I was sorry to read of the death of Basil Davidson. I was an avid reader of his articles on Africa and decolonisation in newspapers and magazines in my teenage years. As the obituary relates with a distinguished war record and considerable academic achievements including 27 books on Africa he lead an impressive life.
I was inspired by him when he came to give a talk at my school when I would have been 14 or 15. In a less international world it seemed amazing that this man who strode the world was in Herefordshire. He gave a fascinating talk particularly about Portuguese decolonisation and brought moden history to life. I have thought since that I wish had his talents. Reading his obituary he left school at 16 - life is what you make it!
Racial equality is the norm now but it wasn't by any means in my youth. I remember discussing Basil Davidson's visit with my father. Dad told me how unpopular he had found it in the 1960s supporting African independence at work or in the pub. Many of his friends cleaved allegiance to white settlers especially in Northern and Southern Rhodesia based purely on skin colour. He talked about the "sins of our fathers". In recent years with the increases in overseas aid, we are perhaps repaying some of the debts on which the wealth of Britain was based.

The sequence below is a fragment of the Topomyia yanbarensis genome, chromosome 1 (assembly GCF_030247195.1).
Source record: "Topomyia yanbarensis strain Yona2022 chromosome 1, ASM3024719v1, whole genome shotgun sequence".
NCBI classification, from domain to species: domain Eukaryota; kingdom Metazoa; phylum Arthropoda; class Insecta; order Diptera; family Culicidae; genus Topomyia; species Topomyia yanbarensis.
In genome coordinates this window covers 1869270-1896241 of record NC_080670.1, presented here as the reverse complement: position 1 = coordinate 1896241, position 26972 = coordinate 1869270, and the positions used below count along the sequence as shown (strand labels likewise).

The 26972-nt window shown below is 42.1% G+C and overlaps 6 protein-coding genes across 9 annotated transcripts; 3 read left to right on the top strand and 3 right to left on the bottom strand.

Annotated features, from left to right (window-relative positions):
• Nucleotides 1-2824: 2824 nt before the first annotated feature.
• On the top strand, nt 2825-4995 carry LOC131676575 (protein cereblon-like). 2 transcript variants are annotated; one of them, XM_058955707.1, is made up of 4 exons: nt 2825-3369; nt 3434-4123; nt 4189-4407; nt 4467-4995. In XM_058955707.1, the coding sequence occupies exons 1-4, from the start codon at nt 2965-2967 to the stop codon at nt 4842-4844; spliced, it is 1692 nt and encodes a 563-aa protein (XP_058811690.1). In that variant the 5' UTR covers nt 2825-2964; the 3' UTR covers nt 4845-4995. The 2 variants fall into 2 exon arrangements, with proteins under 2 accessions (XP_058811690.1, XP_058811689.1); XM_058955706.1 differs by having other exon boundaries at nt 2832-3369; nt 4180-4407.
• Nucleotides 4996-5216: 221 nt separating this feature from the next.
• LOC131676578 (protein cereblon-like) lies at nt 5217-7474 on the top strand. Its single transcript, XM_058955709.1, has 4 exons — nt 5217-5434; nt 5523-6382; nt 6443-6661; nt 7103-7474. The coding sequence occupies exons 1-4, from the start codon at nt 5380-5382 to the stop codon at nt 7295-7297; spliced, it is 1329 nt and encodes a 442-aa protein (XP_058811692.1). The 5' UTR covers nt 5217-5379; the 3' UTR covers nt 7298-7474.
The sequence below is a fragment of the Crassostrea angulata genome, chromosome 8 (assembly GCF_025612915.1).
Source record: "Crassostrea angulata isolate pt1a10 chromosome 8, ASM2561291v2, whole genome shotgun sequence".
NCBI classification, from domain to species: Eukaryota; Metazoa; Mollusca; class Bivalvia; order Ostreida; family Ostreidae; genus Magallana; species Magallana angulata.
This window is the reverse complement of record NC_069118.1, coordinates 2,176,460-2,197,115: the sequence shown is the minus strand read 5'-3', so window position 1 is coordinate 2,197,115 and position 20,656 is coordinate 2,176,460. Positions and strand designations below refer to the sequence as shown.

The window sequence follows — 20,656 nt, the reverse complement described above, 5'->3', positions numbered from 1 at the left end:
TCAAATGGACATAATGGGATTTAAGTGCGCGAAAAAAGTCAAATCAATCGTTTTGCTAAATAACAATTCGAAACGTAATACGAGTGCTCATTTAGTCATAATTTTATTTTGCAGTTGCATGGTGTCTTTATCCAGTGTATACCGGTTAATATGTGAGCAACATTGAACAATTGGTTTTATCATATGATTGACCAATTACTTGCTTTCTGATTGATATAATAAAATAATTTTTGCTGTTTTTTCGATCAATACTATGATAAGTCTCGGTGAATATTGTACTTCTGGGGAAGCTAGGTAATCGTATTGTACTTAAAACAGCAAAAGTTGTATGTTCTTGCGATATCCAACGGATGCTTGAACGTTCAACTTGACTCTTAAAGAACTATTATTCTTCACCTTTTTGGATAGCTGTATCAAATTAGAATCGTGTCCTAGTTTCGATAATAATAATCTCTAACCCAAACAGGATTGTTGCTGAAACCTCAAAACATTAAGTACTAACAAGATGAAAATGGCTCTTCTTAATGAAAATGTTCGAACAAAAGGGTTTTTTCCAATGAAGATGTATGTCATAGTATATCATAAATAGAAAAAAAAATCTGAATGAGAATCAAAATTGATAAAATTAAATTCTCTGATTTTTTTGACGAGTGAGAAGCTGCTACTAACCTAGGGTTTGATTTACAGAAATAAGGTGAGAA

Decades later I am grateful that Basil Davidson gave up an afternoon to explain that in Africa, there wasn't a "white man's burden", but rather as his book title puts it so well a Black Man's Burden that was the legacy of colonisation.